The European Commission's Joint Research Centre (JRC) has just launched the Innovation Union Information and Intelligence system (I3S) as a web-based platform for all Innovation Union stakeholders.

This web-based platform gathers information on each of the 34 commitments made in the Innovation Union Communication published in October 2010. These commitments include crucial issues for innovation such as e-skills, access to finance, a viable and economic EU patent, eco-innovation or joint public procurements.

At the core of the I3S is a searchable repository of detailed information on each of the 34 Commitments. For each of these, a dedicated section of the site sets out:
  • the key dimensions of challenges faced

  • the objectives in tackling these challenges

  • the approach planned to meet these challenges
Key milestones along the way are presented, highlighting the achievements made and specific events, publications and other activities planned.

Background intelligence
Complementing this information, the system provides more detailed background intelligence information relating to each commitment. These facilitate further exploration of the key issues addressed, and provide additional supporting data and analytical perspectives.

The portal aims to ensure that all stakeholders are well informed on the implementation of the commitments by providing easy access to up to date and comprehensive information.

It is planned that the I3S site will be complemented by the launch of a web-based portal on research and innovation policies in EU Member States, Associated Countries and a number of third countries.

Tuesday, 14 June 2011

State of the (Innovation) Union

Last week (June 8) the European Commission published a massive report on the state of innovation in the EU and its 27 Member States. The Innovation Union Competitiveness Report 2011 weighs in at several hundred pages, but a more digestable Executive Summary is also available.

In addition, individual country profiles can be accessed via the report's webpage. To be published every two years, the Innovation Union Competitiveness Report will contribute to the Europe 2020 Strategy by providing an in-depth analysis covering the main features of an efficient research and innovation system. The report replaces the former Science, Technology and Competitiveness Report.

Key findings
The report highlights the fact that the EU's innovation performance needs major improvements in many areas if the Europe 2020 strategy is to deliver smart sustainable growth.

Europe needs more and "smarter" investment in both public and private research and development. More research cooperation within the EU and internationally is needed, along with better use of research results, in particular a stronger, cheaper EU intellectual property regime is needed. Education systems need to be adapted to business innovation needs and innovative and fast-growing SME's need more encouragement.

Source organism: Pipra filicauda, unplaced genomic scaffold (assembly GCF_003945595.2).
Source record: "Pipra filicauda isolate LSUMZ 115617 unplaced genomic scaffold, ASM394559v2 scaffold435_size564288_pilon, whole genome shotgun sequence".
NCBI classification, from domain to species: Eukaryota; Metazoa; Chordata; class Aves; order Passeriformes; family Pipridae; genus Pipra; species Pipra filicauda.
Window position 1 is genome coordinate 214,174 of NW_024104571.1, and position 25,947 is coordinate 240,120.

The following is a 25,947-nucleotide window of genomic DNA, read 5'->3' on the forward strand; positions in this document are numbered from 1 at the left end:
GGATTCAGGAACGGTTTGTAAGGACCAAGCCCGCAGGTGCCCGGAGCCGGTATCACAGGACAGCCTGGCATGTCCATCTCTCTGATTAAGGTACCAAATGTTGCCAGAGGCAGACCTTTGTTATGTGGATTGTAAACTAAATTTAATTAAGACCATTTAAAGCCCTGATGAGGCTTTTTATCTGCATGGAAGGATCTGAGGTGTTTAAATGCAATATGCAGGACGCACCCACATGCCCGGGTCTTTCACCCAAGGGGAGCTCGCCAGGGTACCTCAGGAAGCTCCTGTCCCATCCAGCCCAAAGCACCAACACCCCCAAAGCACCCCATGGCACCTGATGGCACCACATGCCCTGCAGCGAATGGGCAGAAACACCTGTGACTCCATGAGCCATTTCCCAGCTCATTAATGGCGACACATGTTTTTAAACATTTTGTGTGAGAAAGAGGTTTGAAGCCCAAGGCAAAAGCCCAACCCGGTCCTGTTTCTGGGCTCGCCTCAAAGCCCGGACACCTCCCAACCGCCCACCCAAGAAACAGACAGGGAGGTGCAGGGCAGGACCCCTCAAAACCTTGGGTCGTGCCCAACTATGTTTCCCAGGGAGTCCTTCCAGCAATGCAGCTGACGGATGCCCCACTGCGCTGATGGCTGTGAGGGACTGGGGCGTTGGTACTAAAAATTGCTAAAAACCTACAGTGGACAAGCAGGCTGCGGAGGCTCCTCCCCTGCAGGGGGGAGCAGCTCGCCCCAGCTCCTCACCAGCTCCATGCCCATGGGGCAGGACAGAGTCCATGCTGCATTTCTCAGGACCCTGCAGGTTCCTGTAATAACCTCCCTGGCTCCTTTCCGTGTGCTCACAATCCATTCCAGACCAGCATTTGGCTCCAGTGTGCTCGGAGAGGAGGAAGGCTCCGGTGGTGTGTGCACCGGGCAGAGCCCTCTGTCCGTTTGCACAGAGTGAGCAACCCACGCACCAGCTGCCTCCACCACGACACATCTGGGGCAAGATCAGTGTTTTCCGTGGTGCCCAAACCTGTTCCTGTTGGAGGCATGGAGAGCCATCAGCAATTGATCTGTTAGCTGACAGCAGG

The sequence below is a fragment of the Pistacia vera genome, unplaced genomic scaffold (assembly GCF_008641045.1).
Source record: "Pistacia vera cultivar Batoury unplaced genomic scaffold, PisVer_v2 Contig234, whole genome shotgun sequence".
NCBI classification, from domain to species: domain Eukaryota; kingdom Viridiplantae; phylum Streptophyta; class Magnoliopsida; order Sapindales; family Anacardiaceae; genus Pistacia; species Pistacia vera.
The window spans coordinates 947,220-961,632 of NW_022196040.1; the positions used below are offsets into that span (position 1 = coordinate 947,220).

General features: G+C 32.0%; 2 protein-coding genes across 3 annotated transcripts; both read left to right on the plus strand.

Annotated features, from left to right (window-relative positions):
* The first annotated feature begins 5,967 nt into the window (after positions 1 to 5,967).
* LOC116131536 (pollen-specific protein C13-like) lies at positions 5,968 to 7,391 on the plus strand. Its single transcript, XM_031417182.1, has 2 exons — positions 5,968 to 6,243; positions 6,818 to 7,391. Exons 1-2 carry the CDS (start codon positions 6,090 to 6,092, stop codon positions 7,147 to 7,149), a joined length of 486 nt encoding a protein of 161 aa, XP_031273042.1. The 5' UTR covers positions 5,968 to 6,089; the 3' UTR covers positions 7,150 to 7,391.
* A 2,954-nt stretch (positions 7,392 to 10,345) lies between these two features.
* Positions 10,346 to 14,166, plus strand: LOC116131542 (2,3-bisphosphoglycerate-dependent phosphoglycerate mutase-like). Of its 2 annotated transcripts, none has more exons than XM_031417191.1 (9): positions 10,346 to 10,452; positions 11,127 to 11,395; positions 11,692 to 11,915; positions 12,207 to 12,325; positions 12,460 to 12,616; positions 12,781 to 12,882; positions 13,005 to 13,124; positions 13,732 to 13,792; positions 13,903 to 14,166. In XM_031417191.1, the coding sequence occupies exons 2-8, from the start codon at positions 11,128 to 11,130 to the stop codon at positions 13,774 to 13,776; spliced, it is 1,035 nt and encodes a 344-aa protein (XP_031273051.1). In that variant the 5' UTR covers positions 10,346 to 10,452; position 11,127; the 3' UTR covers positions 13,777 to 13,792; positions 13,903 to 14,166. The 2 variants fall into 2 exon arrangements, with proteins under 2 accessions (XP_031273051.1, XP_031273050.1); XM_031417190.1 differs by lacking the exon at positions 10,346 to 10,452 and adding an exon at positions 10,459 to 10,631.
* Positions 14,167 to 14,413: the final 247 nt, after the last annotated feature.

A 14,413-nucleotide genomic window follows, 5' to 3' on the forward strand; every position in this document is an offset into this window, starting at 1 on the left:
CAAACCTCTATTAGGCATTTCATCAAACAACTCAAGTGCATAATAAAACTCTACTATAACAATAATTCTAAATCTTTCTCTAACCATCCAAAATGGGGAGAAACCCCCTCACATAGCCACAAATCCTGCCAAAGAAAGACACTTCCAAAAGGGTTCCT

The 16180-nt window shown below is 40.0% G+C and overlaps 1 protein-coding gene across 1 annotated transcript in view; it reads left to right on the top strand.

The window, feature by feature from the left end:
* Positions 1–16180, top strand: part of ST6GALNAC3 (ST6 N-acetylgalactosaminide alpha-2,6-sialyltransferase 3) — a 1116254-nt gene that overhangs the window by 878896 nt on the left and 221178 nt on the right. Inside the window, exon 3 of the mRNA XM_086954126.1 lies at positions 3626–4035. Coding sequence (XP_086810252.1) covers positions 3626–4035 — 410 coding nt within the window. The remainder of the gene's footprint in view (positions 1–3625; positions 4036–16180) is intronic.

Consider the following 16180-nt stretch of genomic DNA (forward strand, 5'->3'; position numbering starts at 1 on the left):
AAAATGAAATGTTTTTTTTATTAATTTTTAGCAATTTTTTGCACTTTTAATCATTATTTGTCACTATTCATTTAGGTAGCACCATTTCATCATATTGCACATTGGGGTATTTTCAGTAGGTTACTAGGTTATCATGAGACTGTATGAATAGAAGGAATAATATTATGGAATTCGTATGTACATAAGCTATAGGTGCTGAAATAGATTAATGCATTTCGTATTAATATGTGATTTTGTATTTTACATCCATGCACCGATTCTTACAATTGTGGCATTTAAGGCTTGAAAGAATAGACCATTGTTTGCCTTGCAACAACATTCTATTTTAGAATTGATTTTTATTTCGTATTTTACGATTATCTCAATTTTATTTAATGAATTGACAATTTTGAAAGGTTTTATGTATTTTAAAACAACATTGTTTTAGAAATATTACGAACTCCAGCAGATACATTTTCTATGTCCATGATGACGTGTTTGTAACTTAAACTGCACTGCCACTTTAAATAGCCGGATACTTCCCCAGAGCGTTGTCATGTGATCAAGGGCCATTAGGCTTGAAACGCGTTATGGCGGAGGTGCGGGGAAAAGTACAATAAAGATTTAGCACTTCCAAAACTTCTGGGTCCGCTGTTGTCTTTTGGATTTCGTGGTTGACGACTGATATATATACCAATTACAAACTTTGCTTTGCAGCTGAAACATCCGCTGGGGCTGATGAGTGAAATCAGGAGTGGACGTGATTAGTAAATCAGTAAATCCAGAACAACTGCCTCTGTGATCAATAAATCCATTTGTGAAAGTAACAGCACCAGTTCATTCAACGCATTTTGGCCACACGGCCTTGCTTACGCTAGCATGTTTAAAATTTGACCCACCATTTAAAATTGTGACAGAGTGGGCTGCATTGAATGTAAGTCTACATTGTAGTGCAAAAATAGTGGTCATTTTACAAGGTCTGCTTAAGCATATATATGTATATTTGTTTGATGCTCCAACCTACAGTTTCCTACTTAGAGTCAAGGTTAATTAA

"This Report underlines that the road to the Innovation Union is long and challenging, with big obstacles along the way. But it confirms that the EU has agreed the right policies to get to the end of that road. Putting the Innovation Union into practice at European and national levels is an economic 'must', as important for sustainable growth as sorting out public finances," said Commissioner Máire Geoghegan-Quinn at the launch of the report.

Worrying facts
Some disturbing trends and data are revealed by the report. In 2008, 24% of the total world R&D expenditure was performed in the EU declining from 29% in 1995. Relative to GDP, business invests twice as much in R&D in Japan or in South Korea as it does in Europe.

The development of highly-skilled people needs to be better matched with the needs of business. Only 46% of EU researchers work in the business sector compared to 80% in the US.

Weak framework conditions prevent knowledge being transformed into marketable products and services. Although the EU is the primary producer of peer-reviewed scientific publications in the world (29% in 2009) the rate of growth of Patent Cooperation Treaty (PCT) patent applications in Japan and South Korea is almost double that of the EU.

Shockingly, half of EU Member States do not produce high-tech European Patent Office (EPO) patents at all. The relatively high cost of filing and maintaining a patent in Europe is a clear barrier to successful innovation in Europe. It is estimated that an SME must spend €168000 to obtain and maintain patent protection in all 27 EU Member States. This compares to only €4000 for similar protection in the United States!

Voting time for FP successor

You have until 17:30 Brussels time on Friday 17 June to register your vote for the three short-listed names for the next European Commission programme on research, development and innovation.